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  • Peter Miller: American Modernist & Surrealist Painter 


    Since the early summer days of 2020, Gratz Gallery & Conservation Studio has been working on the conservation of the estate and on the revival of the story of American Modernist and Surrealist painter Peter Miller (Henrietta Myers, 1913 - 1996). It is with great honor that we introduce this exciting collection of works, accompanied by a fully illustrated book on Peter Miller, Forgotten Woman of American Modernism, and the first monograph on this artist ever published, with a text written by Francis M. Naumann. To learn about the artist and browse the inventory, please explore the links below.


    The Story of Peter Miller:

    American artist Peter Miller (1913-1996) was born Henrietta Myers in Hanover, Pennsylvania. She began using the name Peter Miller after concluding her studies at the Pennsylvania Academy of the Fine Arts in 1934 and her marriage to fellow artist and Academy student Earle Miller in 1935. She felt collectors and critics would take her paintings more seriously if she was identified as a male. In childhood, Henrietta and her best friend Ruth picked fictitious nicknames for themselves, and Henrietta reportedly decided upon the name Peter because she liked the idea that it was derived from the Greek word for “rock” or “stone”. Drawn to being one with the natural world would prove to be an essential inspiration to her creativity throughout her life.
    Miller is classified as an American Modernist, a reputation she earned for having two one-woman shows at the prestigious gallery and premiere showcase for Surrealist painting of Julien Levy in New York in 1944 and '45. Reviewers of her exhibitions noted the unmistakable influence of the artists Joan Miró, whose work she owned and whom she knew, and Arthur Carles, whom she studied with.

    Francis M Naumann writes in the monograph published on the artist: "The influence of Miró on Miller’s work in this period is undeniable, a characteristic that was much in evidence when her paintings were shown in two exhibitions at the Julien Levy Gallery in New York, the first held in the spring of 1944, followed by a second in the fall of 1945. Several paintings included in these shows looked so much like the work of the Catalan master that they could be visually confused with them, as in the case of her Fantasy Figures in a Landscape, which depicts an amorphic, cartoon like figure against a blank, monochromatic background, much in the manner of Miró, or an untitled work from the late 1930s that today is called Head of a Man, but that looks more like a jumble of birds and fish entrapped within a circular fishbowl."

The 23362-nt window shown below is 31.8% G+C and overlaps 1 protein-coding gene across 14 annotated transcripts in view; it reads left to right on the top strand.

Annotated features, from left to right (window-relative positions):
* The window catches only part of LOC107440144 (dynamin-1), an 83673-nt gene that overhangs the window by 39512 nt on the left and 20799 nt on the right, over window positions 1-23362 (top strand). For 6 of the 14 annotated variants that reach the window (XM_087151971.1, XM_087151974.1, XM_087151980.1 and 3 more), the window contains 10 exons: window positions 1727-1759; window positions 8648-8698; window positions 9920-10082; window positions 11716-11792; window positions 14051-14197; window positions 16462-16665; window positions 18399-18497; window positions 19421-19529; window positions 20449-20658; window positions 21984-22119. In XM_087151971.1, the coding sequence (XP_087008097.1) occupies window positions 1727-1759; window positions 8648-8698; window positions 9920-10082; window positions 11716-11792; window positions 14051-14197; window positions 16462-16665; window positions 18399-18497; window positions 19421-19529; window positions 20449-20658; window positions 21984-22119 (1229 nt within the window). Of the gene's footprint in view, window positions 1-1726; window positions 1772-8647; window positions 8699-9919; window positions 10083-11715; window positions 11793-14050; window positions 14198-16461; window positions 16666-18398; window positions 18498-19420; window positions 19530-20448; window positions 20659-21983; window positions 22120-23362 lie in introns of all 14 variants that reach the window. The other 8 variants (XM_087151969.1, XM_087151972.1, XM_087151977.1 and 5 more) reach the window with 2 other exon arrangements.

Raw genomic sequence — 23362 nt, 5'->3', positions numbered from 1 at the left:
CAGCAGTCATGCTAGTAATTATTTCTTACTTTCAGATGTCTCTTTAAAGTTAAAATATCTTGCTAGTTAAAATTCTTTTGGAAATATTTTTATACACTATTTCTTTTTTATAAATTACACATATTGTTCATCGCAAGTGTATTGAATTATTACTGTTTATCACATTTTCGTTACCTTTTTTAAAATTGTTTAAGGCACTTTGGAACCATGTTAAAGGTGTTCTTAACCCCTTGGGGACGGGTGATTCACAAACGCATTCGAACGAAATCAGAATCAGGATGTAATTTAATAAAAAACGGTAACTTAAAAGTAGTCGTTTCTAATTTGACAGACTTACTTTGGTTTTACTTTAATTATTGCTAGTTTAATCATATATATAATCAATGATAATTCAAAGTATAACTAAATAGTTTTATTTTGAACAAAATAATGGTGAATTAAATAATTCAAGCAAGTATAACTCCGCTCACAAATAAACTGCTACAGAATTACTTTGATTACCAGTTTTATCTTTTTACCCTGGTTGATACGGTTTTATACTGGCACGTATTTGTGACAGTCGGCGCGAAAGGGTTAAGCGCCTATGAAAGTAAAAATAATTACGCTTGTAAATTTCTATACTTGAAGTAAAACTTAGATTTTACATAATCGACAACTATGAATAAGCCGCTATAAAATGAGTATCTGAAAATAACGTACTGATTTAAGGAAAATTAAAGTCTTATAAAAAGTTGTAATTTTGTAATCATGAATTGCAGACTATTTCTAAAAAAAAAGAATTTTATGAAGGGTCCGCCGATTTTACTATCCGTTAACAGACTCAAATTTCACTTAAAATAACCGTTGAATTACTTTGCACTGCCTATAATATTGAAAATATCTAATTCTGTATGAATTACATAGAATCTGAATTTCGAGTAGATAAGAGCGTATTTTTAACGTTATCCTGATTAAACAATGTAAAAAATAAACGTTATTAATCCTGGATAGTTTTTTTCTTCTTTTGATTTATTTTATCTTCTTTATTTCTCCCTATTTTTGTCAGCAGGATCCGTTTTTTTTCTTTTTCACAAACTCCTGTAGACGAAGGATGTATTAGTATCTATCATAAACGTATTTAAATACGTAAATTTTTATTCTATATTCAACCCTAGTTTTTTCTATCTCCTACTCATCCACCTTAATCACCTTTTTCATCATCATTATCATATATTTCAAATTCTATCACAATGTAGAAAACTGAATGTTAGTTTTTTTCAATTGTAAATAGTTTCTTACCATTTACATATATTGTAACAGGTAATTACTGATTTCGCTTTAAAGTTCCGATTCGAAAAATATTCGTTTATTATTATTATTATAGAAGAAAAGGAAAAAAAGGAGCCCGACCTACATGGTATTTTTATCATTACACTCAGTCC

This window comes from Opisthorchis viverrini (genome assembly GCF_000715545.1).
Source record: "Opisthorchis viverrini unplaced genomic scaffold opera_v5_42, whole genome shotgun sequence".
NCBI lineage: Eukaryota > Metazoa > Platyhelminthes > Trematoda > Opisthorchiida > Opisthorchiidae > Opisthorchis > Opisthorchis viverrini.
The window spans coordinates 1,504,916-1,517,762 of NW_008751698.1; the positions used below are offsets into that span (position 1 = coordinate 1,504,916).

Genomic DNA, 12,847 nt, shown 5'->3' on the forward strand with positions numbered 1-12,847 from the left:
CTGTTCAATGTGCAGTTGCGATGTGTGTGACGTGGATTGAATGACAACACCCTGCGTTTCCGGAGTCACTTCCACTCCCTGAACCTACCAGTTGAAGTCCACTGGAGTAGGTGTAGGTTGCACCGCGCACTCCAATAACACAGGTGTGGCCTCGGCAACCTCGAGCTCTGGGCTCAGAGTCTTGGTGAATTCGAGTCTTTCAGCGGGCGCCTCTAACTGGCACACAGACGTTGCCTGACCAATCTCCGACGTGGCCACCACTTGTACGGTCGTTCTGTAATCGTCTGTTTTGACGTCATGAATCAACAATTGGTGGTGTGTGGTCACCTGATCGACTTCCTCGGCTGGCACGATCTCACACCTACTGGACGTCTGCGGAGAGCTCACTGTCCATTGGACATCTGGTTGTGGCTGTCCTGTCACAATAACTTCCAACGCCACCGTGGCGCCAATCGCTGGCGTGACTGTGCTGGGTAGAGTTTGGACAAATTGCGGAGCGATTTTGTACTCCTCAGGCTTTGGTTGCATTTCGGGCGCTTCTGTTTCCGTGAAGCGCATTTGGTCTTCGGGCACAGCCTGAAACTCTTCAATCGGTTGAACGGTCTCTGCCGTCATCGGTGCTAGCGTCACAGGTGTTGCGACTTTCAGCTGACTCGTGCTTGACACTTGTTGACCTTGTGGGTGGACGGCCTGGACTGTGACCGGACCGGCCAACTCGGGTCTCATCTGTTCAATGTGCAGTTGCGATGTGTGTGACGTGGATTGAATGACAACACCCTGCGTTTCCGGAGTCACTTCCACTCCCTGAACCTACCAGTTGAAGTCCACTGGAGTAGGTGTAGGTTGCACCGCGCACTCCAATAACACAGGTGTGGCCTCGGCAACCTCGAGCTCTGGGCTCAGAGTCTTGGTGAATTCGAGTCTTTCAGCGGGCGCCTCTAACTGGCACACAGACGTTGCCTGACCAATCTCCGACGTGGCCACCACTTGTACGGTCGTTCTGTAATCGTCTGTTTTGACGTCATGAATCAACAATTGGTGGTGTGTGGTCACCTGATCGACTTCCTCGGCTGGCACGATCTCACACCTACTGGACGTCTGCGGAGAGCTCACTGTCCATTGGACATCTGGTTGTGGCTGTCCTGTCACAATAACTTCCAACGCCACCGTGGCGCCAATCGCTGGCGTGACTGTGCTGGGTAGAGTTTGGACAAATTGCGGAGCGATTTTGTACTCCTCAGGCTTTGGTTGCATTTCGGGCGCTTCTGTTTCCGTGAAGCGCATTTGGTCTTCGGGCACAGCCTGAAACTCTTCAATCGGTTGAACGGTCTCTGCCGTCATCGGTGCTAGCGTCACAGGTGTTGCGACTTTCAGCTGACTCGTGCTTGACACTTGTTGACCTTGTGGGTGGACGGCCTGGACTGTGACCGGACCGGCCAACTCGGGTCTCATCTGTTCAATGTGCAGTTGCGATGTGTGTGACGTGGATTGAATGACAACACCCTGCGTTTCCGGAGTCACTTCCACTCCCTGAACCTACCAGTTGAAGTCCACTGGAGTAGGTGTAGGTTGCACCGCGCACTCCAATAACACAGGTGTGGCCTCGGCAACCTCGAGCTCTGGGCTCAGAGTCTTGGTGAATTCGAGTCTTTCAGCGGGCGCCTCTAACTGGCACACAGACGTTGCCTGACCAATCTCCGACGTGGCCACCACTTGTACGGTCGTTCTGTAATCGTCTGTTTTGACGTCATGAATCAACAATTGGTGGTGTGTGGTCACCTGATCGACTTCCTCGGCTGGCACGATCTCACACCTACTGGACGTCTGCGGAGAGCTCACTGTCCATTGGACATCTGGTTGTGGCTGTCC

"To say that I want to study art simply because I love it seems both sentimental and inadequate, but I can give no other reason. To be constantly aware of loveliness of line and color and at the same time to know that awareness is not enough and that expression must follow, leads inevitably toward art. I am not studying art with any view of making a living by it, but only because I want to do it so much that I would rather fail at painting than succeed at anything else." – Peter Miller (Excerpt from her September 15, 1933 application to study at the Pennsylvania Academy of the Fine Arts in Philadelphia)

    Peter and her husband Earle considered New Mexico their spiritual home, and in 1935 they built a ranch in Española, about 25 miles north of Santa Fe. Being neighbors of the indigenous people of the Tewa Pueblo, their crafts and religious beliefs fascinated Peter and the reliance of Native Americans upon the land and the animals permeated her work for most of her career. Their belief that all creatures could serve as intermediaries in communication with the spiritual world, inspired Miller to incorporate their symbols in her own paintings, along with signs drawn from indigenous pottery and local petroglyphs. Miller's intimate familiarity with the customs, rituals, and ceremonies, was assisted by her friendship with the writer Edith Warner and her friend Tilano Montoya, a Native American from the San Ildefonso Pueblo.

    Events & Exhibits

    Coming Home, Peyton Wright Gallery: October 1 - November 15, 2021, 237 East Palace Avenue, Santa Fe, NM 8750

    The Delaware Antique Show: November 5 - 7, 2021, Chase Center on the Riverfront, 815 Justison Street, Wilmington, DE 19801

    Peter Miller Virtual Tour: Coming Soon, Online

    Spring Show, 2022 at Gratz Gallery: Information Coming Soon, 5230 Silo Hill Road Doylestown, PA 18902